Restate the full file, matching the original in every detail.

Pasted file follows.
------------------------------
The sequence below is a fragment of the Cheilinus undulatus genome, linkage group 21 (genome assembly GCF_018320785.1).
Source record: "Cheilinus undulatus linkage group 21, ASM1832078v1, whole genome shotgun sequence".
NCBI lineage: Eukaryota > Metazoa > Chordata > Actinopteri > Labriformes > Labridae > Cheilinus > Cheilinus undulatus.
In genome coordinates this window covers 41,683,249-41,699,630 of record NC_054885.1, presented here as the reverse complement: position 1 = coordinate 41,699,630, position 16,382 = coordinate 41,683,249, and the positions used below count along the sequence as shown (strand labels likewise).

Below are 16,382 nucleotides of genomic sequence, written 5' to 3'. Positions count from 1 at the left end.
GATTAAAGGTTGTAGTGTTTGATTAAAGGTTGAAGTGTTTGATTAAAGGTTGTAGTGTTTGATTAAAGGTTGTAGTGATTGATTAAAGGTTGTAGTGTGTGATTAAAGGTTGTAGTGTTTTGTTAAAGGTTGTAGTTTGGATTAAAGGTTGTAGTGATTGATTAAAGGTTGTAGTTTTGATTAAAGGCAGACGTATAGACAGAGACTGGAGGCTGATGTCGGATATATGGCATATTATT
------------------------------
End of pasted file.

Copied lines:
The sequence below is a fragment of the Cheilinus undulatus genome, linkage group 21 (genome assembly GCF_018320785.1).
Source record: "Cheilinus undulatus linkage group 21, ASM1832078v1, whole genome shotgun sequence".
NCBI lineage: Eukaryota > Metazoa > Chordata > Actinopteri > Labriformes > Labridae > Cheilinus > Cheilinus undulatus.
In genome coordinates this window covers 41,683,249-41,699,630 of record NC_054885.1, presented here as the reverse complement: position 1 = coordinate 41,699,630, position 16,382 = coordinate 41,683,249, and the positions used below count along the sequence as shown (strand labels likewise).

Below are 16,382 nucleotides of genomic sequence, written 5' to 3'. Positions count from 1 at the left end.
GATTAAAGGTTGTAGTGTTTGATTAAAGGTTGAAGTGTTTGATTAAAGGTTGTAGTGTTTGATTAAAGGTTGTAGTGATTGATTAAAGGTTGTAGTGTGTGATTAAAGGTTGTAGTGTTTTGTTAAAGGTTGTAGTTTGGATTAAAGGTTGTAGTGATTGATTAAAGGTTGTAGTTTTGATTAAAGGCAGACGTATAGACAGAGACTGGAGGCTGATGTCGGATATATGGCATATTATT